Morning Brief 9.9.19: Paytm makes a play for students with payment/ID card

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School days

Paytm plans a range of services for students, such as insurance and a debit card that can be used for ID, attendance and as a library card.

The student card is part of a larger plan to provide a coaching marketplace, exam forms and college admissions built off of payment products, reports TechCircle, a local Indian publication. The cards will be co-branded with the universities.

Paytm also recently made a move to expand its payment acceptance and related services in India's health care industry.

New hire

Meanwhile, Sonia Dhawan has taken an executive communications position at Paytm First Games, a collaboration between Alibaba and One97, Paytm's corporate parent.

There's a bit of intrigue here, as Dhawan used to be an executive at Paytm, and was accused in an extortion plot against Paytm founder Vijay Shekhar Sharma, reports YourStory, another local Indian publication, which adds the investigation into that case is still incomplete.

Dhawan denied the accusations, which claimed she and accomplices stored data belonging to Sharma and tried to get him to pay to release the data.

$4 billion served?

McDonald's is adding GrubHub to make deliveries in New York as the fast food chain adds partners after ending its exclusive relationship with Uber Eats.

McDonald's wants to make delivery a $4 billion business in 2019, reports CNBC. The initial deployment will be 500 New York locations, in a market where GrubHub has a 71% market share for deliveries, according to CNBC.

UberEats was McDonald's only partner when it commenced delivery in 2017, and McDonald's started to add other collaborators earlier in 2019, including DoorDash.

Contactless car

Business payment company Fleetcor and its fuel and parking technology subsidiary Sem Parar are working with Nissan to install RFID tags on Nissan vehicles manufactured in Brazil, with a total of about 50,000 cars per year.

The tags will support payments at Brazilian merchants that accept contactless payment, as well as toll booths, 650 gas stations and 300 drive-thrus.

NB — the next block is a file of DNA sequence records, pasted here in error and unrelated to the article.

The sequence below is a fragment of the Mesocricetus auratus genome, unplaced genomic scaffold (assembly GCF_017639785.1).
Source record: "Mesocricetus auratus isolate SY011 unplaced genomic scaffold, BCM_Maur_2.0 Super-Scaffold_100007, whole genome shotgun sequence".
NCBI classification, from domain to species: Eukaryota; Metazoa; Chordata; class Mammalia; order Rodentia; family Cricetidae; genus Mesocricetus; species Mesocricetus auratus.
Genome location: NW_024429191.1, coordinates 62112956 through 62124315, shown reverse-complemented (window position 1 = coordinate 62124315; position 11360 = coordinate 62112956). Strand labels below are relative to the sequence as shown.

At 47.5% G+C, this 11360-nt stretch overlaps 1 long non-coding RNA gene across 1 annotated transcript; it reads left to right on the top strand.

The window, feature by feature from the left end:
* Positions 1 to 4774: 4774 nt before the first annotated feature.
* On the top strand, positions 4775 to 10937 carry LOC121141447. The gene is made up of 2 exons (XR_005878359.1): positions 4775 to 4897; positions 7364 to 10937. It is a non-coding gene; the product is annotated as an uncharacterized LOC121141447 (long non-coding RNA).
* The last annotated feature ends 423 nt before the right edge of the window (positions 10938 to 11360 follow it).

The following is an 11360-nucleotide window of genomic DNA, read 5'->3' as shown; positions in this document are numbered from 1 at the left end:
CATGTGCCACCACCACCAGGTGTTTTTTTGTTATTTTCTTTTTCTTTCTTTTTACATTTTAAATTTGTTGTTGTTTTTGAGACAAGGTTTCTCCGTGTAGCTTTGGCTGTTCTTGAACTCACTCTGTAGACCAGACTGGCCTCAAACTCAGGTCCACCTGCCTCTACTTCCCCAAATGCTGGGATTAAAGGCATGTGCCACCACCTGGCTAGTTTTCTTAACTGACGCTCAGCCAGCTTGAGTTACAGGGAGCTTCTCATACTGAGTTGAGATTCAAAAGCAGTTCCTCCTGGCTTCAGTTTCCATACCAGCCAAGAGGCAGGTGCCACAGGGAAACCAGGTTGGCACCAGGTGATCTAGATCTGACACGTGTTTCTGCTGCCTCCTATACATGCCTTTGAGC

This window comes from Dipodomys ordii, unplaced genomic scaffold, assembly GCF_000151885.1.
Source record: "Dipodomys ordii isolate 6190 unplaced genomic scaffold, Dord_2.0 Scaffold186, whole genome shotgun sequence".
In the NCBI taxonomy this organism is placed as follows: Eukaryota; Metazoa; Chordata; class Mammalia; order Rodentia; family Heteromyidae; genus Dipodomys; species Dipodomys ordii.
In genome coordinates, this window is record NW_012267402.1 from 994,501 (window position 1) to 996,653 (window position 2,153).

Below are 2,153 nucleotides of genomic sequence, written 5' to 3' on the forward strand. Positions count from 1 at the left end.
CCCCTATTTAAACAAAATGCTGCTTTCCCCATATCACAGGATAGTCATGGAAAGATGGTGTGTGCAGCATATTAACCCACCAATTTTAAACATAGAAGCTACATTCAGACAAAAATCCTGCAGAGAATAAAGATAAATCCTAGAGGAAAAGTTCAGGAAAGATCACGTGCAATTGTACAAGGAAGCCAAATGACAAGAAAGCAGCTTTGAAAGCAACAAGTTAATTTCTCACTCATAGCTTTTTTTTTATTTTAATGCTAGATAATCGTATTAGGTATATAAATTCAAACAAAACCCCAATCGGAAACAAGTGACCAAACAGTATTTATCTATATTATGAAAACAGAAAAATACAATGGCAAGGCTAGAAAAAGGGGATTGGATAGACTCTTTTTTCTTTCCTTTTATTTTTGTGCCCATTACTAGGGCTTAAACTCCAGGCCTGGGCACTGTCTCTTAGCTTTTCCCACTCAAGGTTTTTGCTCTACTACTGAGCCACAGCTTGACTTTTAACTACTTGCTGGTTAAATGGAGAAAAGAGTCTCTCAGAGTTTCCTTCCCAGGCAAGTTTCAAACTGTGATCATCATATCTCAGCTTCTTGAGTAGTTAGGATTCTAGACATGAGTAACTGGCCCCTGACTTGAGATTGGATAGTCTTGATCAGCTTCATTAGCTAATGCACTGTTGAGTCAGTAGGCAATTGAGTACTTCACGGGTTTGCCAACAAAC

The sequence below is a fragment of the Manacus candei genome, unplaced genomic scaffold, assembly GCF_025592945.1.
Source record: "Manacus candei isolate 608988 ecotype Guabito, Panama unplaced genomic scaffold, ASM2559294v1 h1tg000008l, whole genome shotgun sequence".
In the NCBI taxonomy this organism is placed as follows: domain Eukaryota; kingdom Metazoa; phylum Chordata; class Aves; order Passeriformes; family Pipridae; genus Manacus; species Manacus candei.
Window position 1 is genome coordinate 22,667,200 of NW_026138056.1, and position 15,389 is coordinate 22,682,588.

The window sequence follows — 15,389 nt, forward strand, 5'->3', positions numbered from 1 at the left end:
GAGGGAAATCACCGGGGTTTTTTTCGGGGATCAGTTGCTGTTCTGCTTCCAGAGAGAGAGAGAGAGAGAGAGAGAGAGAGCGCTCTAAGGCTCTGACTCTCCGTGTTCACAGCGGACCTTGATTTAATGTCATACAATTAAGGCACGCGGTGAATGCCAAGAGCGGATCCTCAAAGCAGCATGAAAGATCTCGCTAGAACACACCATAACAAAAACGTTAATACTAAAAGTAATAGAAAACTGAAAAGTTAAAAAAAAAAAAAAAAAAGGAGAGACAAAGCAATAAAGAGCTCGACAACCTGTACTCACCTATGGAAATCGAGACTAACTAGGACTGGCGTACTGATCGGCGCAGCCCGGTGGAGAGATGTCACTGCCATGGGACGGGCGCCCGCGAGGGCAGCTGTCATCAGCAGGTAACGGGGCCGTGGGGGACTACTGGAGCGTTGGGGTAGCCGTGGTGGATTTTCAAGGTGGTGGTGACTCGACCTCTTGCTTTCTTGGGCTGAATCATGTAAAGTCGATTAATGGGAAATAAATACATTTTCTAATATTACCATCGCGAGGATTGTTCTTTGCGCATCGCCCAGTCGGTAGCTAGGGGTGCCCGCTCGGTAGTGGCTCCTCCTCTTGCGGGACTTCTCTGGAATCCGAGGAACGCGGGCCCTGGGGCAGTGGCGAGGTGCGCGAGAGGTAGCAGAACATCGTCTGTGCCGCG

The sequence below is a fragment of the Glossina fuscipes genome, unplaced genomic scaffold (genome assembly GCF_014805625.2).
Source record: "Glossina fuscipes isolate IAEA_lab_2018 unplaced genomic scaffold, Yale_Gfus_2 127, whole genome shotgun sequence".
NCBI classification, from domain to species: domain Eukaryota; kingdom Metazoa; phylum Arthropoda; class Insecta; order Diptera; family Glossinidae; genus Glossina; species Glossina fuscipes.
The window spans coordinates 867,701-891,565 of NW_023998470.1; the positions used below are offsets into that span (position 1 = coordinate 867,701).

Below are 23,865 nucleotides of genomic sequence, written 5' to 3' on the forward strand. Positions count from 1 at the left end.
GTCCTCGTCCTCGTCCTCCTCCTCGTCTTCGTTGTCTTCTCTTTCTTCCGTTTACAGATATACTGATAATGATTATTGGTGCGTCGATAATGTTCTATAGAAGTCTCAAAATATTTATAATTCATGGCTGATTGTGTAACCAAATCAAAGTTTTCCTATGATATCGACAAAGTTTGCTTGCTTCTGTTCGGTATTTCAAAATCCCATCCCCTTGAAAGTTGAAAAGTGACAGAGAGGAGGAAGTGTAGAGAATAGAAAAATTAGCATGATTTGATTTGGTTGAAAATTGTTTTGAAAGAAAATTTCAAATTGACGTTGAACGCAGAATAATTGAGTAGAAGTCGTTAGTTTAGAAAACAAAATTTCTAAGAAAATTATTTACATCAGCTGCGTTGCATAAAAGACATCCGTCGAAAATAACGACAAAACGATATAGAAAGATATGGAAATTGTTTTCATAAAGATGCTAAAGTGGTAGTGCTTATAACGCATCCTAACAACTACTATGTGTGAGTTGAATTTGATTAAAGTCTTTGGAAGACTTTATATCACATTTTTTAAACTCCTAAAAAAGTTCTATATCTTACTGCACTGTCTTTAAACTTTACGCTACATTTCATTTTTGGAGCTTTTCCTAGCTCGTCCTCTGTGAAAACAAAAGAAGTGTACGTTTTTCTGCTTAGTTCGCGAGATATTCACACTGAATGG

Fleetcor earlier this year agreed to acquire Nvoicepay to diversify its business lines beyond fuel payments for fleet clients.

Trash talk

China's digital currency chief has provided details about the country's upcoming digital currency, including a critique of Facebook's Libra.

The digital yuan won't require an account and can transfer funds without a mobile or web network, reports CoinDesk, which cited Shanghai Securities News. Digital currency can also be transferred by touching two phones together, likely using NFC, something Changchun Mu contends Libra can't do. Mu is a former payments executive at the People's Bank of China is now leads the Digital Currency Research Institute.

The contention is likely bragging, given Libra doesn't exist yet and there hasn't been a lot of details released about how Facebook's coin will work — and the role of its partners.

From the Web

Why Mastercard is betting on middle school girls to detect cyberthreats and protect our personal data
CNBC | Sat September 7, 2019
According to the Center for Cyber Safety and Education, unfilled cybersecurity jobs are expected to reach 1.8 million by 2022, up 20% from 1.5 million in 2015. Mastercard is trying to change that, by showing 1 million middle school girls worldwide that they have what it takes to play a role in the technology landscape of the future.

U.S. Treasury says Cuba remittances cap will not apply to private sector
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The Trump administration published new limits on money transfers to Cuba as part of tighter U.S. sanctions on the island, but the previously announced rules allow funding for private businesses, and pro-democracy and citizen groups.

Two years after huge Equifax breach was revealed, consumers are still too vulnerable to identity theft
CNBC | Fri September 6, 2019
Two years after the announcement of the massive Equifax breach — a cyberattack that compromised the personal information of about 148 million people and recently led to a $700 million court settlement — consumers are still falling short in their efforts to make sure they aren’t the victims of fraud, according to a new survey by

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